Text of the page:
Those who claim Christ as Savior express a wide set of opinions on a varied set of topics. I became acutely aware of this after I left organized religion. I fully believed at one time the true Christian looked, spoke and believed similarly to me, regardless of his or her particular stream. The "true" Christian was "sold out to Jesus", full of the Holy Spirit, someone dedicated to all things Christian and exhibited strong character as a result.
Then I began to doubt in the character of those I walked with largely because I could no longer be dishonest about my own immaturity. I had to face it. In doing so, my sensitivity to what immaturity looked and sounded like became more acute. So I left. The others did not want to deal with our mutual immaturity, and it was either sink with them or swim on my own.
Once I had left the organized church, I told myself I wanted to think again. I had allowed myself to think only what I had been told was safe to think for too long. Eighteen years to be exact, twelve of these as an elder. (This is not intended to suggest that organized religion does this routinely. It is simply what I experienced.) I began to read and often from what before had been labeled by my teachers and spiritual leaders as inappropriate theology. Since I no longer recognized their authority over what and what not to read, I read...widely.
I discovered broad parameters of a significant diversity of "Christian" opinion. I simply wanted to know, "What is right belief?"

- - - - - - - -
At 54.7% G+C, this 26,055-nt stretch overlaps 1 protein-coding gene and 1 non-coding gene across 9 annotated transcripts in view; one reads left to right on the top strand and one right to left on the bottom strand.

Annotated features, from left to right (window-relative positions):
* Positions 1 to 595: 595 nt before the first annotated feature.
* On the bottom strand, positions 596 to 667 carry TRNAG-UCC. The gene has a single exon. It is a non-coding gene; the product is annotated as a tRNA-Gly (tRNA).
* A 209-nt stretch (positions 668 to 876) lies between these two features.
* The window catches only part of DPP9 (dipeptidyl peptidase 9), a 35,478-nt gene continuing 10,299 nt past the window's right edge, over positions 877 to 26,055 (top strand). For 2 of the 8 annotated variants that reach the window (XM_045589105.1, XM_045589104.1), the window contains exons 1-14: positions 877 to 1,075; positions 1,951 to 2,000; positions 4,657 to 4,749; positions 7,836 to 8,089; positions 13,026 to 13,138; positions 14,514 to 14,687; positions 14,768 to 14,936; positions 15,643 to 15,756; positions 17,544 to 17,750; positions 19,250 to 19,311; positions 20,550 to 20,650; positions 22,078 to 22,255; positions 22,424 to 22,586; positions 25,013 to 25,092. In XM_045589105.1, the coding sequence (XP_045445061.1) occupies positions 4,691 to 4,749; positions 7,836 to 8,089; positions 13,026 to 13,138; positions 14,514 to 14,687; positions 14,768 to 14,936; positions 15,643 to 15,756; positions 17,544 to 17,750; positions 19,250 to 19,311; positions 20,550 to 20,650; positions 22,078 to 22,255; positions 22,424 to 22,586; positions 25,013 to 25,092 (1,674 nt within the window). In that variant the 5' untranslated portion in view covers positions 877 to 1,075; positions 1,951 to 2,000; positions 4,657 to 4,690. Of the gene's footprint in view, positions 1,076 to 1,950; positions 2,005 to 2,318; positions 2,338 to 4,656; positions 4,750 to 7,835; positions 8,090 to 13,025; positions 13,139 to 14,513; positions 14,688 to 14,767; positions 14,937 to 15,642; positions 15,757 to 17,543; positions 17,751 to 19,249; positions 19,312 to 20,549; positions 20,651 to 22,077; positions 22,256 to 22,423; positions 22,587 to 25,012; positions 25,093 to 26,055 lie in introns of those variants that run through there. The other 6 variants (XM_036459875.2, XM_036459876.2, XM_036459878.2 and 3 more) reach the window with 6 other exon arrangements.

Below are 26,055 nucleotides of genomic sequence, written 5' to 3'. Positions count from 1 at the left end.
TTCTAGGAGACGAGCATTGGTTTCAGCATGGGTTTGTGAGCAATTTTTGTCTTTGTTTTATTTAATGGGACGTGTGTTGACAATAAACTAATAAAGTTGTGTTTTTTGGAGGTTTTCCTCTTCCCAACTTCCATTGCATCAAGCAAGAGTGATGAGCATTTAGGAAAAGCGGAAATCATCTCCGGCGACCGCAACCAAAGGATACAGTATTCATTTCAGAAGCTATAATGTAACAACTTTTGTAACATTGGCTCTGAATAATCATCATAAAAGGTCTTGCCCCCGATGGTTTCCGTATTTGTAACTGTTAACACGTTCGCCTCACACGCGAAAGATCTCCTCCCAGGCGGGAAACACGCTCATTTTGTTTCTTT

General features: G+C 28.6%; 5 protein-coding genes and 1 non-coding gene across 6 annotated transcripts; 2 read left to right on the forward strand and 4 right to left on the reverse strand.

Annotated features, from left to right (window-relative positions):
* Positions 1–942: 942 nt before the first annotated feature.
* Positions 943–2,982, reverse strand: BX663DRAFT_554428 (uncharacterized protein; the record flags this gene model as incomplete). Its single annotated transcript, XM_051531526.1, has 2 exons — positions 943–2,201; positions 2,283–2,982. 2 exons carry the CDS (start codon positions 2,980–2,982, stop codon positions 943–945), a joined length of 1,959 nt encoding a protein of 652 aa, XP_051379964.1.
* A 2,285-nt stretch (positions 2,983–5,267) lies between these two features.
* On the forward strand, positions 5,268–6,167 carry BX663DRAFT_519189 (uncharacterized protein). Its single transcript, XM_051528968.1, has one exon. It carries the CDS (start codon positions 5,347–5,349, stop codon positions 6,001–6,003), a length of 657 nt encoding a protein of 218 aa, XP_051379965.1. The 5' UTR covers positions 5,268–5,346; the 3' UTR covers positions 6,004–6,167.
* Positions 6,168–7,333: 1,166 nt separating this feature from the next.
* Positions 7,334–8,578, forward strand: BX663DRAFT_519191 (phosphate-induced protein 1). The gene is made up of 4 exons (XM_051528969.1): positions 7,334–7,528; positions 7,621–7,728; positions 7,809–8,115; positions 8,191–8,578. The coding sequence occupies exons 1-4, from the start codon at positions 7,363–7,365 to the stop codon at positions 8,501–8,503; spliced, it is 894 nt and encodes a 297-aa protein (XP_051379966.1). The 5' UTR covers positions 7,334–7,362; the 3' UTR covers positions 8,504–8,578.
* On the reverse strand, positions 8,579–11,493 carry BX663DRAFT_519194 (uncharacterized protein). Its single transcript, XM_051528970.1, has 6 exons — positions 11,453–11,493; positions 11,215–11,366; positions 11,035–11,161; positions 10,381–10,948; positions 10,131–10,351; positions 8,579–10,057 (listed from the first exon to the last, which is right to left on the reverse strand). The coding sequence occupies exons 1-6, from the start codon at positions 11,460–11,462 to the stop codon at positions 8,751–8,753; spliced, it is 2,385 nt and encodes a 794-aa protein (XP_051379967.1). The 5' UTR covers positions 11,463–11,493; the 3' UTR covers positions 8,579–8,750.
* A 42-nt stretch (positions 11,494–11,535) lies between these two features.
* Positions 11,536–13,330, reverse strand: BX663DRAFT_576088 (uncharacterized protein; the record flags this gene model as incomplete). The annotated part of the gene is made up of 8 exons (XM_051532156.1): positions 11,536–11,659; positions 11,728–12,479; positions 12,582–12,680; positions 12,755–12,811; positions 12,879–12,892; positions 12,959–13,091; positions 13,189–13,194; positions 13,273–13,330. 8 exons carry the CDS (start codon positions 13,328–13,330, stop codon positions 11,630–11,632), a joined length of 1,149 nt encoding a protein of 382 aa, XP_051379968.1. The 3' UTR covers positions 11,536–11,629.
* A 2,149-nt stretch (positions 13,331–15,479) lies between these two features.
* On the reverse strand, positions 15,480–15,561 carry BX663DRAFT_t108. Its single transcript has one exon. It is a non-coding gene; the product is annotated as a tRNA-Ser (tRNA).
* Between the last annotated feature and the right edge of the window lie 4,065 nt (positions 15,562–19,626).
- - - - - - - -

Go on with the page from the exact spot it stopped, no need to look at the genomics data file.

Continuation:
It actually came together for me in a secular, graduate sociology course. Much of current Christian theology seems intended to make the world a better place. I think this is misguided. In order to explain and follow Kansas Bob's advice for a blog post to be brief, I think I will need three different posts...maybe four. So please bear with me, if I have gotten your attention.
Beginning in the middle:
Sociology is a modern, established scientific discipline in disarray. Some would even say that it is not even truly a science, though a degree in sociology is a batchelor's degree in science. Many colleges have even begun to dismantle their sociology departments. (It's been two and a half years since I took the course that delivered this information to me; so if this state of affairs has significantly changed, I apologize upfront for any disinformation.) As reported to me then, the problem is that sociologists cannot agree on a unifying sociological theory for why society functions as it does. Please do not be put off by my know-it-all impertinence, but I know why; and the answer explains, in part, the great diversity of Christian opinion about what Christianity should be.
See you soon with more.